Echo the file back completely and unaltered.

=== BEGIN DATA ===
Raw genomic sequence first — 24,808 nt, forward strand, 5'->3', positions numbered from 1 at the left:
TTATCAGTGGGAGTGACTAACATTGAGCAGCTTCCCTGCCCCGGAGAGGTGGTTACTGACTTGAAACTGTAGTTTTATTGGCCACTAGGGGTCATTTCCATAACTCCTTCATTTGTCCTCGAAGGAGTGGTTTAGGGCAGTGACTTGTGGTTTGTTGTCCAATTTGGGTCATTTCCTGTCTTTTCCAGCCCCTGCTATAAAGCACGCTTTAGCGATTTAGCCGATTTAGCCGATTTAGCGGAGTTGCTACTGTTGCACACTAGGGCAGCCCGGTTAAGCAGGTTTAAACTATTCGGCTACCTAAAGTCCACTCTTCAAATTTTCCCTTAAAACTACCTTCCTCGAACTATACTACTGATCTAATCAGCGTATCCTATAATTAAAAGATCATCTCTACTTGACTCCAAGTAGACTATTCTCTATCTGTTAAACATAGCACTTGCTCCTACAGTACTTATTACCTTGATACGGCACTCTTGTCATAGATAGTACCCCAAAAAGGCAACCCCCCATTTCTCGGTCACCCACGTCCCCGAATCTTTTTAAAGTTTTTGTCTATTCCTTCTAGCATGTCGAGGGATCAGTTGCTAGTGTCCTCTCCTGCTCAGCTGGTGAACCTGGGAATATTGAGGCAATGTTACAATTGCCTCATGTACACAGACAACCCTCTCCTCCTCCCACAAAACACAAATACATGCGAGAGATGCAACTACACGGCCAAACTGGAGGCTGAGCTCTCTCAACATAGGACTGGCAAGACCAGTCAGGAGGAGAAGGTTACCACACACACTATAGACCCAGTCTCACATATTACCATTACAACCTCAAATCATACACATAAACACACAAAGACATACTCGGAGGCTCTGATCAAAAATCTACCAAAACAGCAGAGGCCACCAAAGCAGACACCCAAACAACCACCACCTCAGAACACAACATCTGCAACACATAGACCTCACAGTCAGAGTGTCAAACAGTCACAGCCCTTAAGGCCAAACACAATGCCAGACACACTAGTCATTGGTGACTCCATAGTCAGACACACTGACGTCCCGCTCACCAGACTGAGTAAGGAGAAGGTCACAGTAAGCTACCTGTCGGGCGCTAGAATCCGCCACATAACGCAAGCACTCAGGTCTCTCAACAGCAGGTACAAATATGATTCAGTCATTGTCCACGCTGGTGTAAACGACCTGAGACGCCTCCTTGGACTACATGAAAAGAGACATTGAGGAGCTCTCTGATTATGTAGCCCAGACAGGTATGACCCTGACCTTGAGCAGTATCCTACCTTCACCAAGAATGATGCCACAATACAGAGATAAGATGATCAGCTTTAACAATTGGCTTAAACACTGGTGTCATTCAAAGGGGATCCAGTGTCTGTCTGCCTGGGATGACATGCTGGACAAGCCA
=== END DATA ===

Raw genomic sequence first — 24,808 nt, forward strand, 5'->3', positions numbered from 1 at the left:
TTATCAGTGGGAGTGACTAACATTGAGCAGCTTCCCTGCCCCGGAGAGGTGGTTACTGACTTGAAACTGTAGTTTTATTGGCCACTAGGGGTCATTTCCATAACTCCTTCATTTGTCCTCGAAGGAGTGGTTTAGGGCAGTGACTTGTGGTTTGTTGTCCAATTTGGGTCATTTCCTGTCTTTTCCAGCCCCTGCTATAAAGCACGCTTTAGCGATTTAGCCGATTTAGCCGATTTAGCGGAGTTGCTACTGTTGCACACTAGGGCAGCCCGGTTAAGCAGGTTTAAACTATTCGGCTACCTAAAGTCCACTCTTCAAATTTTCCCTTAAAACTACCTTCCTCGAACTATACTACTGATCTAATCAGCGTATCCTATAATTAAAAGATCATCTCTACTTGACTCCAAGTAGACTATTCTCTATCTGTTAAACATAGCACTTGCTCCTACAGTACTTATTACCTTGATACGGCACTCTTGTCATAGATAGTACCCCAAAAAGGCAACCCCCCATTTCTCGGTCACCCACGTCCCCGAATCTTTTTAAAGTTTTTGTCTATTCCTTCTAGCATGTCGAGGGATCAGTTGCTAGTGTCCTCTCCTGCTCAGCTGGTGAACCTGGGAATATTGAGGCAATGTTACAATTGCCTCATGTACACAGACAACCCTCTCCTCCTCCCACAAAACACAAATACATGCGAGAGATGCAACTACACGGCCAAACTGGAGGCTGAGCTCTCTCAACATAGGACTGGCAAGACCAGTCAGGAGGAGAAGGTTACCACACACACTATAGACCCAGTCTCACATATTACCATTACAACCTCAAATCATACACATAAACACACAAAGACATACTCGGAGGCTCTGATCAAAAATCTACCAAAACAGCAGAGGCCACCAAAGCAGACACCCAAACAACCACCACCTCAGAACACAACATCTGCAACACATAGACCTCACAGTCAGAGTGTCAAACAGTCACAGCCCTTAAGGCCAAACACAATGCCAGACACACTAGTCATTGGTGACTCCATAGTCAGACACACTGACGTCCCGCTCACCAGACTGAGTAAGGAGAAGGTCACAGTAAGCTACCTGTCGGGCGCTAGAATCCGCCACATAACGCAAGCACTCAGGTCTCTCAACAGCAGGTACAAATATGATTCAGTCATTGTCCACGCTGGTGTAAACGACCTGAGACGCCTCCTTGGACTACATGAAAAGAGACATTGAGGAGCTCTCTGATTATGTAGCCCAGACAGGTATGACCCTGACCTTGAGCAGTATCCTACCTTCACCAAGAATGATGCCACAATACAGAGATAAGATGATCAGCTTTAACAATTGGCTTAAACACTGGTGTCATTCAAAGGGGATCCAGTGTCTGTCTGCCTGGGATGACATGCTGGACAAGCCA